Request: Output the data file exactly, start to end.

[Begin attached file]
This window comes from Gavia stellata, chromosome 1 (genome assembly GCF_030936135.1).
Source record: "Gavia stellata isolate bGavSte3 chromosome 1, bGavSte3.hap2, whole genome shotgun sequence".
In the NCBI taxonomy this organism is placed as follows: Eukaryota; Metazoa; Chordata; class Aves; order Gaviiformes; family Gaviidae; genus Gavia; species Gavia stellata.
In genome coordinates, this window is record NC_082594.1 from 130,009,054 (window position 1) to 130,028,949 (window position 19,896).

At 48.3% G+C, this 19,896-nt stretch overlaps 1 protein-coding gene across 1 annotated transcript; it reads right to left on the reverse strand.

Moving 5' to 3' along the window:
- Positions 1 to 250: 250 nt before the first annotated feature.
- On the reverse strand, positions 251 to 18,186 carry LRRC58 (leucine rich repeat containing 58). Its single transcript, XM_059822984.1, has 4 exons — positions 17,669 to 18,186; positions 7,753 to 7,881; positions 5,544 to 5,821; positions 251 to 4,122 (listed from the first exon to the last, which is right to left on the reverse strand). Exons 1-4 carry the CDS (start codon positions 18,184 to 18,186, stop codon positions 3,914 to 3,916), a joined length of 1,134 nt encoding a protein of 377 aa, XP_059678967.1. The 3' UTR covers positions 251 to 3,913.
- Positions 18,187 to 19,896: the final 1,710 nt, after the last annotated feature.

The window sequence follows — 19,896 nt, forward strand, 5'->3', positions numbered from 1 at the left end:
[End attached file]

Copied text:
This window comes from Gavia stellata, chromosome 1 (genome assembly GCF_030936135.1).
Source record: "Gavia stellata isolate bGavSte3 chromosome 1, bGavSte3.hap2, whole genome shotgun sequence".
In the NCBI taxonomy this organism is placed as follows: Eukaryota; Metazoa; Chordata; class Aves; order Gaviiformes; family Gaviidae; genus Gavia; species Gavia stellata.
In genome coordinates, this window is record NC_082594.1 from 130,009,054 (window position 1) to 130,028,949 (window position 19,896).

At 48.3% G+C, this 19,896-nt stretch overlaps 1 protein-coding gene across 1 annotated transcript; it reads right to left on the reverse strand.

Moving 5' to 3' along the window:
- Positions 1 to 250: 250 nt before the first annotated feature.
- On the reverse strand, positions 251 to 18,186 carry LRRC58 (leucine rich repeat containing 58). Its single transcript, XM_059822984.1, has 4 exons — positions 17,669 to 18,186; positions 7,753 to 7,881; positions 5,544 to 5,821; positions 251 to 4,122 (listed from the first exon to the last, which is right to left on the reverse strand). Exons 1-4 carry the CDS (start codon positions 18,184 to 18,186, stop codon positions 3,914 to 3,916), a joined length of 1,134 nt encoding a protein of 377 aa, XP_059678967.1. The 3' UTR covers positions 251 to 3,913.
- Positions 18,187 to 19,896: the final 1,710 nt, after the last annotated feature.

The window sequence follows — 19,896 nt, forward strand, 5'->3', positions numbered from 1 at the left end: